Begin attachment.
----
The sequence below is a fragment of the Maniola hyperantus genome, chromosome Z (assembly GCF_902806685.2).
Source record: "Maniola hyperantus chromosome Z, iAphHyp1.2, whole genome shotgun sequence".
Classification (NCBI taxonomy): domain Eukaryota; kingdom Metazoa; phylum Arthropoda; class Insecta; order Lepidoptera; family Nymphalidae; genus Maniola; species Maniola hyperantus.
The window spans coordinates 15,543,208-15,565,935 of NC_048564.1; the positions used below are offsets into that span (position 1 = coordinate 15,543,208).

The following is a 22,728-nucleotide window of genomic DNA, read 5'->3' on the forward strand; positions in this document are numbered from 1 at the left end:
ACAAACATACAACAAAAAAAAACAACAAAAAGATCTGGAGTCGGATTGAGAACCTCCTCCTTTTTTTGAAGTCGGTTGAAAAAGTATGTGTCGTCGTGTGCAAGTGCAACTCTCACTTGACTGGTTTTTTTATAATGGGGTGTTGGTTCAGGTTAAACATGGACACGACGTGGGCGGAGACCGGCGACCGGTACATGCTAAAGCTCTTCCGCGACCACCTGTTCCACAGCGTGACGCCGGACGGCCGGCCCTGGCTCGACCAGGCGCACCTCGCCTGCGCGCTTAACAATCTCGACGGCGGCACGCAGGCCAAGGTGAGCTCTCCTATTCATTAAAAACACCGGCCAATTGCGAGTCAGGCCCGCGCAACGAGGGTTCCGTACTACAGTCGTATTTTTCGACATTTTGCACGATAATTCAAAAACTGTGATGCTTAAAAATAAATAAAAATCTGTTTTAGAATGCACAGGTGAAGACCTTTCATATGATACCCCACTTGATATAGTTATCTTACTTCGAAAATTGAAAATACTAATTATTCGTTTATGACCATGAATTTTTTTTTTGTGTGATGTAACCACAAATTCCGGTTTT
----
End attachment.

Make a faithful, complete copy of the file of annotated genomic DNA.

The sequence below is a fragment of the Maniola hyperantus genome, chromosome Z (assembly GCF_902806685.2).
Source record: "Maniola hyperantus chromosome Z, iAphHyp1.2, whole genome shotgun sequence".
Classification (NCBI taxonomy): domain Eukaryota; kingdom Metazoa; phylum Arthropoda; class Insecta; order Lepidoptera; family Nymphalidae; genus Maniola; species Maniola hyperantus.
The window spans coordinates 15,543,208-15,565,935 of NC_048564.1; the positions used below are offsets into that span (position 1 = coordinate 15,543,208).

The following is a 22,728-nucleotide window of genomic DNA, read 5'->3' on the forward strand; positions in this document are numbered from 1 at the left end:
ACAAACATACAACAAAAAAAAACAACAAAAAGATCTGGAGTCGGATTGAGAACCTCCTCCTTTTTTTGAAGTCGGTTGAAAAAGTATGTGTCGTCGTGTGCAAGTGCAACTCTCACTTGACTGGTTTTTTTATAATGGGGTGTTGGTTCAGGTTAAACATGGACACGACGTGGGCGGAGACCGGCGACCGGTACATGCTAAAGCTCTTCCGCGACCACCTGTTCCACAGCGTGACGCCGGACGGCCGGCCCTGGCTCGACCAGGCGCACCTCGCCTGCGCGCTTAACAATCTCGACGGCGGCACGCAGGCCAAGGTGAGCTCTCCTATTCATTAAAAACACCGGCCAATTGCGAGTCAGGCCCGCGCAACGAGGGTTCCGTACTACAGTCGTATTTTTCGACATTTTGCACGATAATTCAAAAACTGTGATGCTTAAAAATAAATAAAAATCTGTTTTAGAATGCACAGGTGAAGACCTTTCATATGATACCCCACTTGATATAGTTATCTTACTTCGAAAATTGAAAATACTAATTATTCGTTTATGACCATGAATTTTTTTTTTGTGTGATGTAACCACAAATTCCGGTTTT